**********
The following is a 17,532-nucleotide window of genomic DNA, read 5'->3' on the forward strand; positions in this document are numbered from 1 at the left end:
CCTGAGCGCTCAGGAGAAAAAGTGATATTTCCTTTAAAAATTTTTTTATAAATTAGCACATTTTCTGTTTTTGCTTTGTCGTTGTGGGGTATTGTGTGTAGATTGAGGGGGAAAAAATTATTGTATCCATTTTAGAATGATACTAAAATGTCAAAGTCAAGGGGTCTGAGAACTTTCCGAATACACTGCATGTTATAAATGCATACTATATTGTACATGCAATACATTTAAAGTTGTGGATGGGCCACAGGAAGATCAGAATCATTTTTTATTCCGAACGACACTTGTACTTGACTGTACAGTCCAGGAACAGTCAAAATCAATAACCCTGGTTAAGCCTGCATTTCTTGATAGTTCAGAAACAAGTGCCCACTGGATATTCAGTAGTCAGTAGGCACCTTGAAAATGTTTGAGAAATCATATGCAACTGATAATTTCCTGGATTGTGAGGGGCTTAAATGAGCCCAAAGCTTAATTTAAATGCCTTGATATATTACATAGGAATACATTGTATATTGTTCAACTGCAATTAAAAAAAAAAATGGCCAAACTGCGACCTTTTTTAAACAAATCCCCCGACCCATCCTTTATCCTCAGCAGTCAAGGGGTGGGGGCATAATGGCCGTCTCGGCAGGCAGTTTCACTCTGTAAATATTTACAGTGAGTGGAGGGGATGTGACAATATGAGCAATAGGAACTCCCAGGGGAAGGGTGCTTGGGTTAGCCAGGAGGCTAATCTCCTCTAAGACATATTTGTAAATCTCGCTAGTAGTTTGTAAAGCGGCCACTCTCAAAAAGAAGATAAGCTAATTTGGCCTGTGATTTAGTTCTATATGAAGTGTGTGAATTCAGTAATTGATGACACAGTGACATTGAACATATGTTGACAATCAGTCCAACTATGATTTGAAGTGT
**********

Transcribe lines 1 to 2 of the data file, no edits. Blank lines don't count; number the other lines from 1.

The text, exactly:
The following is a 17,532-nucleotide window of genomic DNA, read 5'->3' on the forward strand; positions in this document are numbered from 1 at the left end:
CCTGAGCGCTCAGGAGAAAAAGTGATATTTCCTTTAAAAATTTTTTTATAAATTAGCACATTTTCTGTTTTTGCTTTGTCGTTGTGGGGTATTGTGTGTAGATTGAGGGGGAAAAAATTATTGTATCCATTTTAGAATGATACTAAAATGTCAAAGTCAAGGGGTCTGAGAACTTTCCGAATACACTGCATGTTATAAATGCATACTATATTGTACATGCAATACATTTAAAGTTGTGGATGGGCCACAGGAAGATCAGAATCATTTTTTATTCCGAACGACACTTGTACTTGACTGTACAGTCCAGGAACAGTCAAAATCAATAACCCTGGTTAAGCCTGCATTTCTTGATAGTTCAGAAACAAGTGCCCACTGGATATTCAGTAGTCAGTAGGCACCTTGAAAATGTTTGAGAAATCATATGCAACTGATAATTTCCTGGATTGTGAGGGGCTTAAATGAGCCCAAAGCTTAATTTAAATGCCTTGATATATTACATAGGAATACATTGTATATTGTTCAACTGCAATTAAAAAAAAAAATGGCCAAACTGCGACCTTTTTTAAACAAATCCCCCGACCCATCCTTTATCCTCAGCAGTCAAGGGGTGGGGGCATAATGGCCGTCTCGGCAGGCAGTTTCACTCTGTAAATATTTACAGTGAGTGGAGGGGATGTGACAATATGAGCAATAGGAACTCCCAGGGGAAGGGTGCTTGGGTTAGCCAGGAGGCTAATCTCCTCTAAGACATATTTGTAAATCTCGCTAGTAGTTTGTAAAGCGGCCACTCTCAAAAAGAAGATAAGCTAATTTGGCCTGTGATTTAGTTCTATATGAAGTGTGTGAATTCAGTAATTGATGACACAGTGACATTGAACATATGTTGACAATCAGTCCAACTATGATTTGAAGTGT